As we mentioned in our previous post, What is Colocation and How Can it Help My Business, Colocation is the practice of renting space in a data storage facility for your company’s servers. In that post, we detailed the reasons why everyday businesses who want to store and protect their company’s data can benefit from colocation services. These benefits include saving money on physical space, increased access to power and cooling, physical security, and more. For financial traders, colocation is especially important because it allows for high-frequency trading where fractions of a second matter. To find more about Colocation and Day Trading, the Perfect Pair, continue reading below.
What is High-Frequency Trading (HFT)?
High-frequency trading, or HFT for short, is a method of financial trading that uses high-powered computer programs to exchange a high volume of trade orders in fractions of a second. HFT is more technologically reliant than traditional trading. High-frequency traders use complex algorithms to analyze multiple markets and execute trades based on current market conditions. Generally, the traders with faster execution speeds are more profitable than traders with slower execution speeds.
Why does High-Frequency Trading Require Low Latency?
In the computing world, latency refers to the delay before a transfer of data begins following an instruction for its transfer. Latency is measured in the milliseconds of the Round Trip Time (RTT) required for a data request to be serviced. For traders, several milliseconds can equate to millions of dollars. Beyond trading, the internet world generally frowns upon latency. A study conducted by Google revealed that if a search request takes a half-second (500 ms) to yield results, there will be a drop in traffic of about 20%. While Amazon estimates every latency increase of 100 ms will lead to a 1% reduction in sales.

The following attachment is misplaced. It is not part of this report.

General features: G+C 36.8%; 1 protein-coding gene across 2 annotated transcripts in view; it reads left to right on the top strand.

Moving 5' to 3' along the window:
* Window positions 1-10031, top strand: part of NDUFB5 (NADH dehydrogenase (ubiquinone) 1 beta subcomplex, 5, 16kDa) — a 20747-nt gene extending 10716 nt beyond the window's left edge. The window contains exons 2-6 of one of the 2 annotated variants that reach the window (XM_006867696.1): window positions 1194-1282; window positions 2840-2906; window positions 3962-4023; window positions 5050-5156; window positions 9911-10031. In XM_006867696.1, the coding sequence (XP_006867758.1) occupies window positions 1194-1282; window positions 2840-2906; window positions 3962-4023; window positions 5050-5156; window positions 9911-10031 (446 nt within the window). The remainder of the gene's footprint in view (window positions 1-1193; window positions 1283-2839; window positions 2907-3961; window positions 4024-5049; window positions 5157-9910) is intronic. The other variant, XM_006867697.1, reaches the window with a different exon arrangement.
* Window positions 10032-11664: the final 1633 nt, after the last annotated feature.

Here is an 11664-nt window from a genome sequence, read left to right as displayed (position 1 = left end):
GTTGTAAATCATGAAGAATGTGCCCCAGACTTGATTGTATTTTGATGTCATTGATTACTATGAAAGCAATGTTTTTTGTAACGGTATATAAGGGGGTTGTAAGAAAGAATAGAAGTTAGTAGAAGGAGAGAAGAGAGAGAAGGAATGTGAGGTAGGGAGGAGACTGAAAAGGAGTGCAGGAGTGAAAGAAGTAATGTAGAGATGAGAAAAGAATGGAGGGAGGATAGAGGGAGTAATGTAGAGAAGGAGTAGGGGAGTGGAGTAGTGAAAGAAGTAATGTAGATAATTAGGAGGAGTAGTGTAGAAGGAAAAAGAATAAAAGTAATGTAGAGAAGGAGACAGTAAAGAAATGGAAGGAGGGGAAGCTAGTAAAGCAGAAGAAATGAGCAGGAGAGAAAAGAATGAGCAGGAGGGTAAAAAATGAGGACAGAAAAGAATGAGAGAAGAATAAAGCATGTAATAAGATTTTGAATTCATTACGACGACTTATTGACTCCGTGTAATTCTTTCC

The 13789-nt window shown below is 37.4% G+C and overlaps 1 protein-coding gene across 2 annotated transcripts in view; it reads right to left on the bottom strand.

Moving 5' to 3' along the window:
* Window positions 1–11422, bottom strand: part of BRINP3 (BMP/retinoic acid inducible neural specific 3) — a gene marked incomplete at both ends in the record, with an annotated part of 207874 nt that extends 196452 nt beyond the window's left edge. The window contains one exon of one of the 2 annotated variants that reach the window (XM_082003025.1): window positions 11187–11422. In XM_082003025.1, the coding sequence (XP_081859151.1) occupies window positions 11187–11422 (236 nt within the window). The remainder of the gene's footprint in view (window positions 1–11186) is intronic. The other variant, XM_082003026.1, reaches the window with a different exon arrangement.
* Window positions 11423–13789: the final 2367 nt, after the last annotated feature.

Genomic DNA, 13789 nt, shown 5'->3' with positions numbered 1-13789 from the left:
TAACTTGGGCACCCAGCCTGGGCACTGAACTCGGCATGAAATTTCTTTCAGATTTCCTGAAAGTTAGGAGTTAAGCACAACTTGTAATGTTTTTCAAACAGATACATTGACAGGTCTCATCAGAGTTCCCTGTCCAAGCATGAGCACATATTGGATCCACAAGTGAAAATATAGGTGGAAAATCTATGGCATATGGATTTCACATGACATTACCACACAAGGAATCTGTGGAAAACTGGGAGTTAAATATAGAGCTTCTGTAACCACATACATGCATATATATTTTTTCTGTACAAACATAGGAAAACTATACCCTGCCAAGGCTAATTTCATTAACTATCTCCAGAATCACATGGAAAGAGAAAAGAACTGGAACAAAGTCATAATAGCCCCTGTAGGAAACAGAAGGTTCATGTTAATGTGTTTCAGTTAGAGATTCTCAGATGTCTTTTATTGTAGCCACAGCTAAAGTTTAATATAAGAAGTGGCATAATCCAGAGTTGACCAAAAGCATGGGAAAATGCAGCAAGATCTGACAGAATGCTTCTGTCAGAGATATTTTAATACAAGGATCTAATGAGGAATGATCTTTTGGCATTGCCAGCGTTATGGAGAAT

How Does Colocation Reduce Latency?
Colocation is a tangible solution for businesses to reduce latency in their day-to-day operations. Colocation reduces latency because workloads are closer to end-users. Latency is affected by several variables like available bandwidth, network congestion, network configuration, and more. However, the route taken by a transmission is perhaps the most important contributing factor to latency. An internet connection usually passes through 10 to 12 gateway nodes as packets are processed and forwarded from one router to another, which significantly impacts total latency. While there are plenty of solutions to increase efficiency, latency cannot be addressed without solving the number one problem associated with latency, physical distance. Data must abide by the laws of physics, so it cannot move faster than the speed of light. To send information from New York to San Francisco takes about 21 milliseconds, and there is no getting around it. Reducing the physical distance between a data source and its destination is the only sure-fire way to reduce latency, which is why colocation is so important to traders. Colocation (see our Texas colocation services) allows High-Frequency Traders to place their data source near the desired destination and therefore reduces latency.
To find out more about how colocation can benefit your business, click here.